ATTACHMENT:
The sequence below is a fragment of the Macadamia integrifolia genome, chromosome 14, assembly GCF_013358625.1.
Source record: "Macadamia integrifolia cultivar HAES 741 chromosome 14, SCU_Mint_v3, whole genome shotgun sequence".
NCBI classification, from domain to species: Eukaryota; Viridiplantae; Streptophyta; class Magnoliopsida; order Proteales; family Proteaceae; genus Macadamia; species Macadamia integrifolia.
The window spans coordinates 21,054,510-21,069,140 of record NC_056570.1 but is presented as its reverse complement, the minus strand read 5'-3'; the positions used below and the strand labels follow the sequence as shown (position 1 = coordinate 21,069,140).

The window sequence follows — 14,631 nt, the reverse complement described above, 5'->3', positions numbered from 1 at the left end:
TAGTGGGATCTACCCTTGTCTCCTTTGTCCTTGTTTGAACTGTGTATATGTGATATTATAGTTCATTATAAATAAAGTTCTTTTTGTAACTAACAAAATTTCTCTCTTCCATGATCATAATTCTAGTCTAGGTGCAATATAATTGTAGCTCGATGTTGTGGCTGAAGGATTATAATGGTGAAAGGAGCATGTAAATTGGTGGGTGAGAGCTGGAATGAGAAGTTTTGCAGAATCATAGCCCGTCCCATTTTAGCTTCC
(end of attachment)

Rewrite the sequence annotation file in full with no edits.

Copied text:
The sequence below is a fragment of the Macadamia integrifolia genome, chromosome 14, assembly GCF_013358625.1.
Source record: "Macadamia integrifolia cultivar HAES 741 chromosome 14, SCU_Mint_v3, whole genome shotgun sequence".
NCBI classification, from domain to species: Eukaryota; Viridiplantae; Streptophyta; class Magnoliopsida; order Proteales; family Proteaceae; genus Macadamia; species Macadamia integrifolia.
The window spans coordinates 21,054,510-21,069,140 of record NC_056570.1 but is presented as its reverse complement, the minus strand read 5'-3'; the positions used below and the strand labels follow the sequence as shown (position 1 = coordinate 21,069,140).

The window sequence follows — 14,631 nt, the reverse complement described above, 5'->3', positions numbered from 1 at the left end:
TAGTGGGATCTACCCTTGTCTCCTTTGTCCTTGTTTGAACTGTGTATATGTGATATTATAGTTCATTATAAATAAAGTTCTTTTTGTAACTAACAAAATTTCTCTCTTCCATGATCATAATTCTAGTCTAGGTGCAATATAATTGTAGCTCGATGTTGTGGCTGAAGGATTATAATGGTGAAAGGAGCATGTAAATTGGTGGGTGAGAGCTGGAATGAGAAGTTTTGCAGAATCATAGCCCGTCCCATTTTAGCTTCC